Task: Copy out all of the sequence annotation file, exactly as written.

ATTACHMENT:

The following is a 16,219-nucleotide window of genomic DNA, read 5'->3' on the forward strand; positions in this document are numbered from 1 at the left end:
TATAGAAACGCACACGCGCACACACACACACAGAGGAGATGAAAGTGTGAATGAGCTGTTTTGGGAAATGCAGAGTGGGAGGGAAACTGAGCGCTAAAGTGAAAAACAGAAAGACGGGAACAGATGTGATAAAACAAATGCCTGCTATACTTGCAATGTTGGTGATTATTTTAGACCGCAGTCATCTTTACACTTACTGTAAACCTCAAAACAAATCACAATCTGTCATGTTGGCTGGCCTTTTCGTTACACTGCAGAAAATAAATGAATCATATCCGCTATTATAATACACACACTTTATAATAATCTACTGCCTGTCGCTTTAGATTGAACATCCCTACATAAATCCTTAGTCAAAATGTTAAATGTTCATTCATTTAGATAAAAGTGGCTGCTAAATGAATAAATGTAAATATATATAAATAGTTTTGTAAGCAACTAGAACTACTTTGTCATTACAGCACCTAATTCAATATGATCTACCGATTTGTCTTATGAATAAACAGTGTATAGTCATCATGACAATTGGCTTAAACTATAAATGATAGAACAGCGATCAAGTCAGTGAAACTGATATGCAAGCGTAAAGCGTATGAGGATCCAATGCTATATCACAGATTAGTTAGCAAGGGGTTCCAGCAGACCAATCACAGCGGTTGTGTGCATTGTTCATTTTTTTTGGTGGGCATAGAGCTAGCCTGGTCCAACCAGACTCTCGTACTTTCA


The following is a 16,219-nucleotide window of genomic DNA, read 5'->3' on the forward strand; positions in this document are numbered from 1 at the left end:
TATAGAAACGCACACGCGCACACACACACACAGAGGAGATGAAAGTGTGAATGAGCTGTTTTGGGAAATGCAGAGTGGGAGGGAAACTGAGCGCTAAAGTGAAAAACAGAAAGACGGGAACAGATGTGATAAAACAAATGCCTGCTATACTTGCAATGTTGGTGATTATTTTAGACCGCAGTCATCTTTACACTTACTGTAAACCTCAAAACAAATCACAATCTGTCATGTTGGCTGGCCTTTTCGTTACACTGCAGAAAATAAATGAATCATATCCGCTATTATAATACACACACTTTATAATAATCTACTGCCTGTCGCTTTAGATTGAACATCCCTACATAAATCCTTAGTCAAAATGTTAAATGTTCATTCATTTAGATAAAAGTGGCTGCTAAATGAATAAATGTAAATATATATAAATAGTTTTGTAAGCAACTAGAACTACTTTGTCATTACAGCACCTAATTCAATATGATCTACCGATTTGTCTTATGAATAAACAGTGTATAGTCATCATGACAATTGGCTTAAACTATAAATGATAGAACAGCGATCAAGTCAGTGAAACTGATATGCAAGCGTAAAGCGTATGAGGATCCAATGCTATATCACAGATTAGTTAGCAAGGGGTTCCAGCAGACCAATCACAGCGGTTGTGTGCATTGTTCATTTTTTTTGGTGGGCATAGAGCTAGCCTGGTCCAACCAGACTCTCGTACTTTCA